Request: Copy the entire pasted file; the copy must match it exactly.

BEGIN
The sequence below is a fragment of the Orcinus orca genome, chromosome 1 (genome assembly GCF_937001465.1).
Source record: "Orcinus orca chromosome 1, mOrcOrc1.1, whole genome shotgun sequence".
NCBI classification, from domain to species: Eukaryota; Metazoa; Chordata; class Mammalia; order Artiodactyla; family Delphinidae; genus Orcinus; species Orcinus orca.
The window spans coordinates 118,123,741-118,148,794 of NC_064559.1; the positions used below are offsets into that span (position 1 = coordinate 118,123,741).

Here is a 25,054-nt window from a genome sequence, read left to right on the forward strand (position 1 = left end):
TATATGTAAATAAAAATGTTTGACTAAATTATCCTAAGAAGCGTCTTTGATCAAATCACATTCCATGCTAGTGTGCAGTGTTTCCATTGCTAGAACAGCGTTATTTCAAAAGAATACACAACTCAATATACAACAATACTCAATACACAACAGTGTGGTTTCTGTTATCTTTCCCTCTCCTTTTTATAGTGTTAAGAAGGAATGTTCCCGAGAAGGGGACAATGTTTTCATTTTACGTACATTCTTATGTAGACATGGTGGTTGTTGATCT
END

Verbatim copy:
The sequence below is a fragment of the Orcinus orca genome, chromosome 1 (genome assembly GCF_937001465.1).
Source record: "Orcinus orca chromosome 1, mOrcOrc1.1, whole genome shotgun sequence".
NCBI classification, from domain to species: Eukaryota; Metazoa; Chordata; class Mammalia; order Artiodactyla; family Delphinidae; genus Orcinus; species Orcinus orca.
The window spans coordinates 118,123,741-118,148,794 of NC_064559.1; the positions used below are offsets into that span (position 1 = coordinate 118,123,741).

Here is a 25,054-nt window from a genome sequence, read left to right on the forward strand (position 1 = left end):
TATATGTAAATAAAAATGTTTGACTAAATTATCCTAAGAAGCGTCTTTGATCAAATCACATTCCATGCTAGTGTGCAGTGTTTCCATTGCTAGAACAGCGTTATTTCAAAAGAATACACAACTCAATATACAACAATACTCAATACACAACAGTGTGGTTTCTGTTATCTTTCCCTCTCCTTTTTATAGTGTTAAGAAGGAATGTTCCCGAGAAGGGGACAATGTTTTCATTTTACGTACATTCTTATGTAGACATGGTGGTTGTTGATCT